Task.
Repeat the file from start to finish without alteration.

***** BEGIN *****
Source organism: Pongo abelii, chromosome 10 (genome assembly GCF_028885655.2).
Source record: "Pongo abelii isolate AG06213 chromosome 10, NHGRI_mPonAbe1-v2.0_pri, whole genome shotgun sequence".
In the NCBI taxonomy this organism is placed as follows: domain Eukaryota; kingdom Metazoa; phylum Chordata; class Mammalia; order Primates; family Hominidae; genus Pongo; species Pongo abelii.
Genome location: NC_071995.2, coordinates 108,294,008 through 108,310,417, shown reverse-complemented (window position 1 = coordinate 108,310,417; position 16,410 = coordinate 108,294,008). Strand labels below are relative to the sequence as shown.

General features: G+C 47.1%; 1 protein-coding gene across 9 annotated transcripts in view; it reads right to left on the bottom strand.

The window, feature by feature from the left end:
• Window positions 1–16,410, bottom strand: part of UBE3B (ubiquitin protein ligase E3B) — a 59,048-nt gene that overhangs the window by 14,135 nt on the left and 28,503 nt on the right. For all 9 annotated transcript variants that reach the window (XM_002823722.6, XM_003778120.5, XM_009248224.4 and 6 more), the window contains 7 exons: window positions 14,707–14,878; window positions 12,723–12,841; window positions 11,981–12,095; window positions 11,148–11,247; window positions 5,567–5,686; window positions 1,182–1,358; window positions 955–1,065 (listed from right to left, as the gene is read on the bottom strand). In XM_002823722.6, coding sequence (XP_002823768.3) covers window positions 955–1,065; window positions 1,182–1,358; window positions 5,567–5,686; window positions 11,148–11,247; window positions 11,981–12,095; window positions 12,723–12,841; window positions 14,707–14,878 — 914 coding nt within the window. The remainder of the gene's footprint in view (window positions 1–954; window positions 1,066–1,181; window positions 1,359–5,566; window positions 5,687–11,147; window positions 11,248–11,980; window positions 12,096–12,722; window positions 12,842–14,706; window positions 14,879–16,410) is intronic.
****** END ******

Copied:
Source organism: Pongo abelii, chromosome 10 (genome assembly GCF_028885655.2).
Source record: "Pongo abelii isolate AG06213 chromosome 10, NHGRI_mPonAbe1-v2.0_pri, whole genome shotgun sequence".
In the NCBI taxonomy this organism is placed as follows: domain Eukaryota; kingdom Metazoa; phylum Chordata; class Mammalia; order Primates; family Hominidae; genus Pongo; species Pongo abelii.
Genome location: NC_071995.2, coordinates 108,294,008 through 108,310,417, shown reverse-complemented (window position 1 = coordinate 108,310,417; position 16,410 = coordinate 108,294,008). Strand labels below are relative to the sequence as shown.

General features: G+C 47.1%; 1 protein-coding gene across 9 annotated transcripts in view; it reads right to left on the bottom strand.

The window, feature by feature from the left end:
• Window positions 1–16,410, bottom strand: part of UBE3B (ubiquitin protein ligase E3B) — a 59,048-nt gene that overhangs the window by 14,135 nt on the left and 28,503 nt on the right. For all 9 annotated transcript variants that reach the window (XM_002823722.6, XM_003778120.5, XM_009248224.4 and 6 more), the window contains 7 exons: window positions 14,707–14,878; window positions 12,723–12,841; window positions 11,981–12,095; window positions 11,148–11,247; window positions 5,567–5,686; window positions 1,182–1,358; window positions 955–1,065 (listed from right to left, as the gene is read on the bottom strand). In XM_002823722.6, coding sequence (XP_002823768.3) covers window positions 955–1,065; window positions 1,182–1,358; window positions 5,567–5,686; window positions 11,148–11,247; window positions 11,981–12,095; window positions 12,723–12,841; window positions 14,707–14,878 — 914 coding nt within the window. The remainder of the gene's footprint in view (window positions 1–954; window positions 1,066–1,181; window positions 1,359–5,566; window positions 5,687–11,147; window positions 11,248–11,980; window positions 12,096–12,722; window positions 12,842–14,706; window positions 14,879–16,410) is intronic.